Normies, Status, and Substack

In regard to status, it’s not about how much money you earn, but rather the size of your megaphone. Obama is hardly among the wealthiest in the world, but commands a huge megaphone in terms of his influence. Normies, even wealthy normies, are stuck having little influence despite otherwise projecting the outward appearance of success, such as a nice house, nice car, good clothes, etc. For normies to gain social status requires a combination of connections and luck, whereas smart people can gain status through skill, without luck or connections playing as much of a role.

In the past, having material possessions–a big home, fancy clothes, jewelry, a luxury car, etc..–conferred status. Although material possessions still matter to some degree, more than ever, instead of flashing wealth, such as Rolex, which is really just an overpriced timepiece and not nearly as impressive as the ads suggest, wealth and status is bestowed upon the intelligent and brainy, who who flaunt their intellect. For example, on Substack writers are making thousands or even tens of thousands of dollars a month in subscriptions by publishing newsletters about obscure, technical, non-mainstream stuff such as economics or ‘rationality.’ An individual with a popular Substack newsletter reaches far more people and thus has a bigger megaphone than even an executive or other professional ‘normie’ who earns hundreds of thousands, or even millions of dollars a year and has great material and career success. This means normies are stuck on the normie-track of chasing clout and never really getting it, no matter how successful they are at their jobs or how many homes they have. Sometimes they turn to politics in the hope of having the social influence that their professional career failed to impart.

But it’s not just about c-suite executives, but, in general, for normies to gain status, as in having a large megaphone, requires a combination of luck and or connections, as they cannot do it by intellect alone. Unlike high-IQ people, who can succeed through raw intellect by producing meritorious, quantifiable individual results, normies have to rely on timing/luck (such as being early), connections (knowing the right people who can give them a signal boost such as through collaborations or ‘plugs’), or various gimmicks and performative actions (such as activism, protests, making noise, etc.). Normies cannot just start writing 4,000-word ‘think pieces’ on technical stuff and begin raking in thousands of dollars in subs overnight (in which case, the phrase “if you build it (or write it), they will come,” really is true, as the demand for complicated, esoteric stuff is apparently quite large, and such articles tend to go viral).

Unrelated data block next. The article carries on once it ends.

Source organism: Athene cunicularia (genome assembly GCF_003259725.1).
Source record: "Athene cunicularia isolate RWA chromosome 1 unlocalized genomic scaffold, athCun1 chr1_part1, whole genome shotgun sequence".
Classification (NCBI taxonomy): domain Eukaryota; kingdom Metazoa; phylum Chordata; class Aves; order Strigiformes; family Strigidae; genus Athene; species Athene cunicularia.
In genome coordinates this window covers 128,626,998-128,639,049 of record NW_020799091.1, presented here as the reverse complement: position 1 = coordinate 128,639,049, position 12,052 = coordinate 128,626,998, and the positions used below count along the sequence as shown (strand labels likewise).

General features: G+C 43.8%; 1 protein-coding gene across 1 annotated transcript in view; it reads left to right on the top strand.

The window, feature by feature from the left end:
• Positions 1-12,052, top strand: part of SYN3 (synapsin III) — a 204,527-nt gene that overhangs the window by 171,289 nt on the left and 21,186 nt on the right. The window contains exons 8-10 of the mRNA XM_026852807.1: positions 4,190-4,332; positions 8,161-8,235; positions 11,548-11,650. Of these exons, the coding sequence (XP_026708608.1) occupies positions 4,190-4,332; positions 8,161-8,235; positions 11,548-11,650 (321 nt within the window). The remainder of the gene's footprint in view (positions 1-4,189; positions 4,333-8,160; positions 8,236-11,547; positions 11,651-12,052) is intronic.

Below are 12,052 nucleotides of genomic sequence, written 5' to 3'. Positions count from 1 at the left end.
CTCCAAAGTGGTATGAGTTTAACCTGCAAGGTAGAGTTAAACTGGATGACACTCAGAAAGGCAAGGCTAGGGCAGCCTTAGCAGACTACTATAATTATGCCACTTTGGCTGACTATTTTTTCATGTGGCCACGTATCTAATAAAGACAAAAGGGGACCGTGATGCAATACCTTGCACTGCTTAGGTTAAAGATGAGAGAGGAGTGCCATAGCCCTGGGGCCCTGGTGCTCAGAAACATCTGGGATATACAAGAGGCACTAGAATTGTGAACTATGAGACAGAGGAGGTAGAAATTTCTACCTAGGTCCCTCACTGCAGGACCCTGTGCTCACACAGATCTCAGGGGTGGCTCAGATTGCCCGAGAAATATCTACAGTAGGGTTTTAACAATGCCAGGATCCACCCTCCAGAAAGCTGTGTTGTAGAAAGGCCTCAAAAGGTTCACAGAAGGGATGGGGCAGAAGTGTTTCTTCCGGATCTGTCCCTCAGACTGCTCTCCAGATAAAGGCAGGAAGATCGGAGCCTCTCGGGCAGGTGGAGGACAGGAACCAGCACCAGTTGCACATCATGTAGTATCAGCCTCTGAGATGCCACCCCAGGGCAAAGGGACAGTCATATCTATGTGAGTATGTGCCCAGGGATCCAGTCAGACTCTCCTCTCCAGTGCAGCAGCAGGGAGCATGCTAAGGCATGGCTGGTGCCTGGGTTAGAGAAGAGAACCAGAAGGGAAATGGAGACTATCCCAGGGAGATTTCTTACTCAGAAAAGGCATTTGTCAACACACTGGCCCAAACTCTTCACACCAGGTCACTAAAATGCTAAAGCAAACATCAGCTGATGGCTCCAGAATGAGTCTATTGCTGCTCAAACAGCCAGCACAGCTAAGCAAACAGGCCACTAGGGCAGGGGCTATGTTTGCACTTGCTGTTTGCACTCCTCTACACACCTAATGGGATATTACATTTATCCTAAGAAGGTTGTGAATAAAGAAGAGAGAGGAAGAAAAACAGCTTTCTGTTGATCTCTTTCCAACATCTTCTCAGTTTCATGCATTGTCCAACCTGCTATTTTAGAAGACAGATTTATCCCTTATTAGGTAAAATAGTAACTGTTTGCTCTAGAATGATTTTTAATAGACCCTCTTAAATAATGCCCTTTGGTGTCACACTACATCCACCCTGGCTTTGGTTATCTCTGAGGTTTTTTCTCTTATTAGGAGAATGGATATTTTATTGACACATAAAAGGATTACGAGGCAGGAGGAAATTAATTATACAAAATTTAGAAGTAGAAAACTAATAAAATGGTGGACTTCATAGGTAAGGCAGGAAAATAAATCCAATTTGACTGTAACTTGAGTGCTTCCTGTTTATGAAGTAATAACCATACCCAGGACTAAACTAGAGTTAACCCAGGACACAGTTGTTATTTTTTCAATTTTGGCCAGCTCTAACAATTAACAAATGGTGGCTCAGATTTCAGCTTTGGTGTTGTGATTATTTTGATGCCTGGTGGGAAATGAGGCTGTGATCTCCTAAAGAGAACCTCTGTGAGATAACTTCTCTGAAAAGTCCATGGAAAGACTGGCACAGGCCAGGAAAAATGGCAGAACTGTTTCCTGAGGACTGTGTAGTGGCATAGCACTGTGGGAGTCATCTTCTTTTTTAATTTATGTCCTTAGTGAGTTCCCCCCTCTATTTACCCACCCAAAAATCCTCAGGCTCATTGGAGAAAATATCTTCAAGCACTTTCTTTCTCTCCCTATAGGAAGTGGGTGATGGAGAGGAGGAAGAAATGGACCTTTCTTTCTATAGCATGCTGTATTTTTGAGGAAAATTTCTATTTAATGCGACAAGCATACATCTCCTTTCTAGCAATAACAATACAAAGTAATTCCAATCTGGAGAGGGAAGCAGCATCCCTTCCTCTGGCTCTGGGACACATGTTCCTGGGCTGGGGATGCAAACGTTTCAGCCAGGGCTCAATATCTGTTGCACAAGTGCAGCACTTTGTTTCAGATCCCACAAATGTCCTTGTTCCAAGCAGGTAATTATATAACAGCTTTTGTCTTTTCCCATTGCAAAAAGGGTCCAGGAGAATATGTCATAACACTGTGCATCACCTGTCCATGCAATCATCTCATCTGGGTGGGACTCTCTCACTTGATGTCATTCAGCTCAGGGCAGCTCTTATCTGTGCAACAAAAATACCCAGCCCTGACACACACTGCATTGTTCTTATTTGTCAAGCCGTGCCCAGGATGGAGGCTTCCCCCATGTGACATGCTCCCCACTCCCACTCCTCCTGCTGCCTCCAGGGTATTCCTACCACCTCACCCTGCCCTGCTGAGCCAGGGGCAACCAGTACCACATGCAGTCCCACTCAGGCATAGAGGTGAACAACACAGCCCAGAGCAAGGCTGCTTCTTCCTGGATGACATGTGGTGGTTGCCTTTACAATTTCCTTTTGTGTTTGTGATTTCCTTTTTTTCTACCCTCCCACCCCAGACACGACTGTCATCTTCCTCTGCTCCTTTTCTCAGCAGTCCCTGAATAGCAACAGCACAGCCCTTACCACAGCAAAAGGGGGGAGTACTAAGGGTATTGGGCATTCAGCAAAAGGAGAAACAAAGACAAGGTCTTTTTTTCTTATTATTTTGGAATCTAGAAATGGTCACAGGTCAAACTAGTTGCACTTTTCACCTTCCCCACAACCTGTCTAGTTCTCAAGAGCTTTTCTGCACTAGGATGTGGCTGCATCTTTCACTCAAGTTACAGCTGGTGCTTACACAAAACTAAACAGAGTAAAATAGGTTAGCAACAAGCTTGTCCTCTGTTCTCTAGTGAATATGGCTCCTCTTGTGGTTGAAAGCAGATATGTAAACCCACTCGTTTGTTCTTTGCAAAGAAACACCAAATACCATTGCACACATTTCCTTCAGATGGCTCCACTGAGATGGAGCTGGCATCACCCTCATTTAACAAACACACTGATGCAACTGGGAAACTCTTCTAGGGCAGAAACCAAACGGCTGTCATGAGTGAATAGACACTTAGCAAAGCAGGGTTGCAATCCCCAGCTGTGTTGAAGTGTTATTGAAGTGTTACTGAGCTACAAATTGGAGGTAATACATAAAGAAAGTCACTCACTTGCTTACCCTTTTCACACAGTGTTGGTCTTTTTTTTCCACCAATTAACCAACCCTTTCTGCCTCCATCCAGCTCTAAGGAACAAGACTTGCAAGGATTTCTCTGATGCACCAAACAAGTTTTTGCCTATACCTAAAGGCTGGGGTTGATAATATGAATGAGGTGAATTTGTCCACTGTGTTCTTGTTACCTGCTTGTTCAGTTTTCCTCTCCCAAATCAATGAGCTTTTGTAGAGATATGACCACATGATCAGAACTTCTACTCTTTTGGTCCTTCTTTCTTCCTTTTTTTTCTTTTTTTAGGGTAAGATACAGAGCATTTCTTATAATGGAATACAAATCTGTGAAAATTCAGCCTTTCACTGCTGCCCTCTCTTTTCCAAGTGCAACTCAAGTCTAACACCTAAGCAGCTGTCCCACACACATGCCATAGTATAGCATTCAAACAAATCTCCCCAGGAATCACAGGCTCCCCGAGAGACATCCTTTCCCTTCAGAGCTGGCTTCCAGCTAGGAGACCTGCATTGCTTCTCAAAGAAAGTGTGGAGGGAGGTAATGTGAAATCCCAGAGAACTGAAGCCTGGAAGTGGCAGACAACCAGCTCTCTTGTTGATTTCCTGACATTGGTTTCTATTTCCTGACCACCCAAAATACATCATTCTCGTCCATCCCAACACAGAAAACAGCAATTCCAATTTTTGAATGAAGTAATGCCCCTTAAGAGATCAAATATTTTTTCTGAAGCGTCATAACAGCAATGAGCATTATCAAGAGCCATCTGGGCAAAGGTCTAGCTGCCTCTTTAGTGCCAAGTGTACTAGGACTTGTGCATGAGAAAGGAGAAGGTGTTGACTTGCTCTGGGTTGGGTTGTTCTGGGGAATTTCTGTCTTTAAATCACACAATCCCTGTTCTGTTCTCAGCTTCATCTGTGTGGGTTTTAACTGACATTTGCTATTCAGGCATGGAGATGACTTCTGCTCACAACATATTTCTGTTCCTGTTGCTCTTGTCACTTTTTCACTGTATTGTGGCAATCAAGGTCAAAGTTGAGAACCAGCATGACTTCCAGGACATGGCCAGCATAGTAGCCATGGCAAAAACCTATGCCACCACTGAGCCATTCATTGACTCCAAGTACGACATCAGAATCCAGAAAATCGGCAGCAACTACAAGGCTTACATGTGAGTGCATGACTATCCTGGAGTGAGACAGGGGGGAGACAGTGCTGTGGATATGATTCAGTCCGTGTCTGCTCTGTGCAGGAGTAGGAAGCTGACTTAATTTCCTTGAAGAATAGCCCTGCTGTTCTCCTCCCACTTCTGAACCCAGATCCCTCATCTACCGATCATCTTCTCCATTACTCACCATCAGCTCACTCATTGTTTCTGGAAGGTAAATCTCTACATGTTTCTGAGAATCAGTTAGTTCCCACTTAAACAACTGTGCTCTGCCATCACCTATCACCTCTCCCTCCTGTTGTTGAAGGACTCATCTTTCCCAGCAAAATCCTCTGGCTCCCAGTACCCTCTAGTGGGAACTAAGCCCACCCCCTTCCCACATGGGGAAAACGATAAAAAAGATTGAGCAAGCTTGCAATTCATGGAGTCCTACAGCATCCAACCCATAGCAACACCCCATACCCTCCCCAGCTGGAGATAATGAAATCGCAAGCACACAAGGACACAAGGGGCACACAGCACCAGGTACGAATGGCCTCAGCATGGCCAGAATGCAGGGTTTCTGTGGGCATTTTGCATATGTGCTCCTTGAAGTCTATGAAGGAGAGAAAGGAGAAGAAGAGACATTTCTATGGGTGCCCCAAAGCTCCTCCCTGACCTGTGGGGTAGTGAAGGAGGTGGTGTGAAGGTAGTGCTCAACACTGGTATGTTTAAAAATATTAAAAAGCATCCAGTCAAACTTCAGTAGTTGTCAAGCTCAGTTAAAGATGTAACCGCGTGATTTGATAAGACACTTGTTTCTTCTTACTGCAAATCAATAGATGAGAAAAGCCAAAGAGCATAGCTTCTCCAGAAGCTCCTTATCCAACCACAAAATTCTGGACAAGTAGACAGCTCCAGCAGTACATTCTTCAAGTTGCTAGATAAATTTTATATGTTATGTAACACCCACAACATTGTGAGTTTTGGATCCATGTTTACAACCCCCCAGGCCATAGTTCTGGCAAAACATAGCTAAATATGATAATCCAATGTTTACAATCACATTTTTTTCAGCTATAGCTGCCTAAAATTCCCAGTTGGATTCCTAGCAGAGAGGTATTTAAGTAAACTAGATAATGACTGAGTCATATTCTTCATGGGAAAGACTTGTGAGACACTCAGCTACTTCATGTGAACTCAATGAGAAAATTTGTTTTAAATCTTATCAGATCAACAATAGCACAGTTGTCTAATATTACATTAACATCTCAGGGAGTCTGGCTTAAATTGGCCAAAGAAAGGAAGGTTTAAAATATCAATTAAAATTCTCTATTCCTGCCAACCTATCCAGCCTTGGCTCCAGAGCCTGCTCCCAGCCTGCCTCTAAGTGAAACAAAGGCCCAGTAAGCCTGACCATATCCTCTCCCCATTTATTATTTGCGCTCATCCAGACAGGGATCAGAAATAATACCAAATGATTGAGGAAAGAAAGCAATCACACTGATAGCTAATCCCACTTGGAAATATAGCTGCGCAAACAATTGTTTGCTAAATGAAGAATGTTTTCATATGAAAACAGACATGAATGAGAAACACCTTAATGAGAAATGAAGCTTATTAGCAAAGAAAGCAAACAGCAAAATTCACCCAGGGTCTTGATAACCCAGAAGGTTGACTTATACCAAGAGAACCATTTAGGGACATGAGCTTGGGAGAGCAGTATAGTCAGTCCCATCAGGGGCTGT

As evidence of this, you may notice that many of these popular YouTube ‘vloggers’, especially in cryptocurrency, tend to be somewhat dull and whose audiences are also composed of equally dull normies. They succeeded not by necessarily having anything intelligent or insightful to say, but by being early and starting a channel back in 2006-2012 or so, when there was much less competition (more eyeballs relative to the quantity of content producers) than there is now. This is especially true in cryptocurrency on YouTube, in which almost all the popular channels were started in 2013-2016, when it was still early. When the crypto and ICO market surged in 2017-2018, all these newbie investors looking for information flocked to these channels created by normies, who lucked out by having this sudden influx of viewers. Now everything is saturated, so to gain an audience requires ingenuity and insightfulness, not just hype, stating the obvious, or regurgitating stale content.

Although normies are an object of ridicule online, they are the bedrock of society. You cannot have a functioning society of only people writing ‘hot takes’ and 4,000-word Substack articles. Cold/cringe/stale-takes (“dems r the real racists!”) is the price we pay to have infrastructure, utilities, shelves stocked with food at the food store, and other things we take for granted.

But normies may be demanding to be heard. You have all these people with six-figure or more incomes , some in blue collar jobs and who voted for Trump, who feel left out of the ‘national dialogue,’ whereas colleges grads with debt and no families are controlling the narrative. It’s like we live in a society in which the socially and fiscally responsible don’t matter and are closed off from this dialogue. The Capitol protests can be viewed as a ‘normie uprising’ of sorts, in which thousands of low/average-status people collectively took to Washington to make their grievances about the outcome of the 2020 U.S. presidential election known, if only for a fleeting moment before things were returned to normalcy. Despite the gravity of the situation and the worldwide media coverage, can you name any of the protestors? How about the guy with the horns? Or the individual seen defiantly grinning at the camera after having absconded with Peloci’s lectern? Or the individual photographed leaning back in Peloci’s chair and feet nonchalant propped up on her desk? That is what makes normies, normies–collectively, they can have an indelible impact (the Capitol riots will go down in history), but, individually, they are forgettable. Non-normies are the opposite in that , individually, such as through their intellectual accomplishments, are memorable, high-status, and important, but collectively, they tend to have less influence and a smaller impact, at least directly (it is hard to imagine Substack writers collectively getting the same intensity of media coverage that the Capitol hill protestors or the George Floyd BLM protestors engendered).

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